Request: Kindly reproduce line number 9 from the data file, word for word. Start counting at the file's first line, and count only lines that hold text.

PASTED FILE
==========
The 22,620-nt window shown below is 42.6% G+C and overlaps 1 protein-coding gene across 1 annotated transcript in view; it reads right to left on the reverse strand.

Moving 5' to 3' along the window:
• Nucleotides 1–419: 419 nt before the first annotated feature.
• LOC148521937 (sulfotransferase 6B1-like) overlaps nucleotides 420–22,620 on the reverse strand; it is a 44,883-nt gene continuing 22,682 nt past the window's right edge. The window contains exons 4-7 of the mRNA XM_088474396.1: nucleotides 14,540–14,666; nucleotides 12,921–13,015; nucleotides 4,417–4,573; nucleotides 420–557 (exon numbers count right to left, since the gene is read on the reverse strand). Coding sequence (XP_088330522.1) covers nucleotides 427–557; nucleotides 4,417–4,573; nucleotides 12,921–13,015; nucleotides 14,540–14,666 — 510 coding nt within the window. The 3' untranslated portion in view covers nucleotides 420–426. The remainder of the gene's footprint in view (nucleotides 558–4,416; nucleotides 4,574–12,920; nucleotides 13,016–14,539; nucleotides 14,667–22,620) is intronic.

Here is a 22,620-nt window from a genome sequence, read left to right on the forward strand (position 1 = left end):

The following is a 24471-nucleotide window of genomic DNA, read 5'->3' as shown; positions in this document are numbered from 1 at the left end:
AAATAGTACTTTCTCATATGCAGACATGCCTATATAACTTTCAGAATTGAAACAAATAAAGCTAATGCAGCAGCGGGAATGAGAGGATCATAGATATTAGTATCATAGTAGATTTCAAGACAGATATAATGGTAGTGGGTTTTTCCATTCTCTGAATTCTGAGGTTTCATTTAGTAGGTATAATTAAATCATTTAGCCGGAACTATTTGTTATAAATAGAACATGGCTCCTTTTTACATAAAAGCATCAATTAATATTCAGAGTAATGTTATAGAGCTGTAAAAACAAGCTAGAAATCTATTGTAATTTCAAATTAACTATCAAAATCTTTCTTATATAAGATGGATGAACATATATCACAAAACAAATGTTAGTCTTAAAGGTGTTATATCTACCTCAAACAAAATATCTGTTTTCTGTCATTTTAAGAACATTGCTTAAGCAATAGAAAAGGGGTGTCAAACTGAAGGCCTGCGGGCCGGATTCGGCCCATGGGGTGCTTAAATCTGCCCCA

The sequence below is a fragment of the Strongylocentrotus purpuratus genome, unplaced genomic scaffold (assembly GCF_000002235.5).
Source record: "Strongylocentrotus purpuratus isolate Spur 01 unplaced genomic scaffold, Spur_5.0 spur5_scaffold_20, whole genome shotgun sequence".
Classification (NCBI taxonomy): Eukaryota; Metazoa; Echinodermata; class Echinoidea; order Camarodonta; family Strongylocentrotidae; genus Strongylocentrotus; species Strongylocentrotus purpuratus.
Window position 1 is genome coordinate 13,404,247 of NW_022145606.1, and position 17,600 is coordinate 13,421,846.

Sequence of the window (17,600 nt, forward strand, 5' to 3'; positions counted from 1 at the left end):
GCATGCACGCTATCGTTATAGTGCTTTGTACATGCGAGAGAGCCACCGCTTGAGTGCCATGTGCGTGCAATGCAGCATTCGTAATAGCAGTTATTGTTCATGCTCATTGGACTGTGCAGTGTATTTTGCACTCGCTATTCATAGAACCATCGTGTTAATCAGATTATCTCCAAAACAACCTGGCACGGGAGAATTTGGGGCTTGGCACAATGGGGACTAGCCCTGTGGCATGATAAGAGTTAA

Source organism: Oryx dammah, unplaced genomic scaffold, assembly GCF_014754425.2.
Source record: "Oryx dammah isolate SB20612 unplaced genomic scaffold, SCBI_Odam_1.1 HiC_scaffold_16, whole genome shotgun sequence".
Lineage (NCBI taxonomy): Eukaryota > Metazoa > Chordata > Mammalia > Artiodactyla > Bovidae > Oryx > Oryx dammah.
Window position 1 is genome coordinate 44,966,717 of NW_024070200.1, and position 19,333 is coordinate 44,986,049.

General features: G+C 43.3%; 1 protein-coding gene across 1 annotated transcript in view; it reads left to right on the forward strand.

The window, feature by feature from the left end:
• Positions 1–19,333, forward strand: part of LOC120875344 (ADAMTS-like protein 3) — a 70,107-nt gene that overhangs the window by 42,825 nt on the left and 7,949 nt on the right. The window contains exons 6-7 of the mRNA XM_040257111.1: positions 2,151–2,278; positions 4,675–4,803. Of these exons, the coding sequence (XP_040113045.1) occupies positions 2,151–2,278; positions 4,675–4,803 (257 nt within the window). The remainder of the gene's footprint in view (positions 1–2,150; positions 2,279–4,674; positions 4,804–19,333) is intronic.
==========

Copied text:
Source record: "Strongylocentrotus purpuratus isolate Spur 01 unplaced genomic scaffold, Spur_5.0 spur5_scaffold_20, whole genome shotgun sequence".